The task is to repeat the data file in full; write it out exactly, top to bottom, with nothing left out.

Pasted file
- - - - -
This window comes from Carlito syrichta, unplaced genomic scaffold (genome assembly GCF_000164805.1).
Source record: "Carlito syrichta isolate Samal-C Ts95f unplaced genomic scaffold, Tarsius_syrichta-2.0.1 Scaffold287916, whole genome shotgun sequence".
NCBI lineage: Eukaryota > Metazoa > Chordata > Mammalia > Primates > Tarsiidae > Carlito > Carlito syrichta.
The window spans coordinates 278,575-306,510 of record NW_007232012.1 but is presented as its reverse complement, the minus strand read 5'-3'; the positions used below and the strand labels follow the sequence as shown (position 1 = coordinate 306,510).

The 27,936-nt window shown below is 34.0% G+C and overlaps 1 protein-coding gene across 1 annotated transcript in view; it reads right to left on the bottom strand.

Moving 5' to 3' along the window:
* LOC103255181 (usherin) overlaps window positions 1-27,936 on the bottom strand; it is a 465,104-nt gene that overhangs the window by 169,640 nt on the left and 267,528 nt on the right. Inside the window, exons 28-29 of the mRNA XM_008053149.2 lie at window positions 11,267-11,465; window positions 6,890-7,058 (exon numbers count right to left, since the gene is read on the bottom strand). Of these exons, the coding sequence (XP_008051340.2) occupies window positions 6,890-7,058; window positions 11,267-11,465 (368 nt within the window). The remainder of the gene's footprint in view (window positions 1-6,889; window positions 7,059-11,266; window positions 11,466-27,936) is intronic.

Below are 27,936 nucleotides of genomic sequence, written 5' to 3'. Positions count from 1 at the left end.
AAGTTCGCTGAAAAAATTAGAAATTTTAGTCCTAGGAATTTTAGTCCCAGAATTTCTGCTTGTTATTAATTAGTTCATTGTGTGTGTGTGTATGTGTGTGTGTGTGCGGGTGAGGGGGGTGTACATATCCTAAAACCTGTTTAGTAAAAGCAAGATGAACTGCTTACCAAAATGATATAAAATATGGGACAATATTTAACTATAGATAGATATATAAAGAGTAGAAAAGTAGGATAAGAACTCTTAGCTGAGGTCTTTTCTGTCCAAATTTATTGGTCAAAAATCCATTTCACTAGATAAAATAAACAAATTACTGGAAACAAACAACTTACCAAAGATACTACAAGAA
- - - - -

This window comes from Carlito syrichta, unplaced genomic scaffold (genome assembly GCF_000164805.1).
Source record: "Carlito syrichta isolate Samal-C Ts95f unplaced genomic scaffold, Tarsius_syrichta-2.0.1 Scaffold287916, whole genome shotgun sequence".
NCBI lineage: Eukaryota > Metazoa > Chordata > Mammalia > Primates > Tarsiidae > Carlito > Carlito syrichta.
The window spans coordinates 278,575-306,510 of record NW_007232012.1 but is presented as its reverse complement, the minus strand read 5'-3'; the positions used below and the strand labels follow the sequence as shown (position 1 = coordinate 306,510).

The 27,936-nt window shown below is 34.0% G+C and overlaps 1 protein-coding gene across 1 annotated transcript in view; it reads right to left on the bottom strand.

Moving 5' to 3' along the window:
* LOC103255181 (usherin) overlaps window positions 1-27,936 on the bottom strand; it is a 465,104-nt gene that overhangs the window by 169,640 nt on the left and 267,528 nt on the right. Inside the window, exons 28-29 of the mRNA XM_008053149.2 lie at window positions 11,267-11,465; window positions 6,890-7,058 (exon numbers count right to left, since the gene is read on the bottom strand). Of these exons, the coding sequence (XP_008051340.2) occupies window positions 6,890-7,058; window positions 11,267-11,465 (368 nt within the window). The remainder of the gene's footprint in view (window positions 1-6,889; window positions 7,059-11,266; window positions 11,466-27,936) is intronic.

Below are 27,936 nucleotides of genomic sequence, written 5' to 3'. Positions count from 1 at the left end.
AAGTTCGCTGAAAAAATTAGAAATTTTAGTCCTAGGAATTTTAGTCCCAGAATTTCTGCTTGTTATTAATTAGTTCATTGTGTGTGTGTGTATGTGTGTGTGTGTGCGGGTGAGGGGGGTGTACATATCCTAAAACCTGTTTAGTAAAAGCAAGATGAACTGCTTACCAAAATGATATAAAATATGGGACAATATTTAACTATAGATAGATATATAAAGAGTAGAAAAGTAGGATAAGAACTCTTAGCTGAGGTCTTTTCTGTCCAAATTTATTGGTCAAAAATCCATTTCACTAGATAAAATAAACAAATTACTGGAAACAAACAACTTACCAAAGATACTACAAGAA